“Our peoples have achieved victories, our peoples have given birth to revolutions even in the very noses of the empire. If we talk about anti-imperialism, sovereignty and national dignity, it is impossible not to mention the Cuban revolution and its example for all the peoples in resistance in the world”, said Manuel Bertoldi, from the Rural Federation for Production of Argentina.

With the case of Cuba, the Conference released a special declaration condemning the blockade imposed by the United States and the arbitrary inclusion of the island in the list of states that allegedly sponsor terrorism. “Neither the economic blockade nor any other measure of this type will succeed in defeating the sovereignty or self-determination of the Cuban people,” reads the communiqué. It encourages adherence to the campaign “Let Cuba Live!” which aims to collect more than one million signatures in a letter to Joe Biden calling on him to remove Cuba from said list.

A declaration was also released regarding the political imprisonment of Indian activists and journalists Prabir Purkayastha and Amit Chakroborty of Newsclick. The statement called for their immediate release and an end to the harassment and criminalization of journalists and progressive voices by the far-right Narendra Modi government.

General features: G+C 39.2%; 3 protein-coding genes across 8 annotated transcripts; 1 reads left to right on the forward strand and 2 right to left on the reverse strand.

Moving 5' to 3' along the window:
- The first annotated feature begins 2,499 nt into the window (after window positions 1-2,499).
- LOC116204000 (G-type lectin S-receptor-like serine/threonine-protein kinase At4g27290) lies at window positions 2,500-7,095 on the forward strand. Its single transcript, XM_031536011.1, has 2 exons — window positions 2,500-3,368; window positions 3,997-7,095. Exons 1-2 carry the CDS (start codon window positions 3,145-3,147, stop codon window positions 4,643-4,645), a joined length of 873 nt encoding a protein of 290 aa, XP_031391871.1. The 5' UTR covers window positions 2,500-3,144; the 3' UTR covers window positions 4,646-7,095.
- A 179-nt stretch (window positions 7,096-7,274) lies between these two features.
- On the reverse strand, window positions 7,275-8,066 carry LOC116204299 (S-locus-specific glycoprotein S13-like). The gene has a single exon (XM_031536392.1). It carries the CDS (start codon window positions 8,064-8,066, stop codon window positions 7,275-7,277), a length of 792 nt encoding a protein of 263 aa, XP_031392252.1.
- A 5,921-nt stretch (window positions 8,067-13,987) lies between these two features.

Strong condemnation of Israel’s genocide against Palestine

At a time when the world looks with horror at the images of thousands of dead in Palestine, among them hundreds of women and children, due to the barbaric acts committed by Israel against the Gaza Strip, the importance of the struggle against imperialism at world level becomes perhaps even more evident today.

“The people are dying because they want to defend their land, they want to have freedom, this conference discussed the issues of freedom and socialism. We dream of socialism but now we are still continuing our struggle against those barbers, against the fascists…Our children are writing Palestine with their blood. We will continue to fight if one of us is still alive,” the Palestinian revolutionary leader, Leila Khaled, declared in her speech less than a day after the Israeli attack on a hospital in Gaza.

For those on the left who follow the events, it is clear that “these attacks have taken the form of a merciless war of extermination” against the Palestinian people that carries “the shameless support of US imperialism and its allies in Europe”.

“For decades, the Zionists have launched attacks against the Palestinian people and the current massacre of unarmed civilians, including children, the elderly and women brutally murdered by Israeli forces must be understood and denounced as a crime against humanity,” the conference delegates said in their final statement.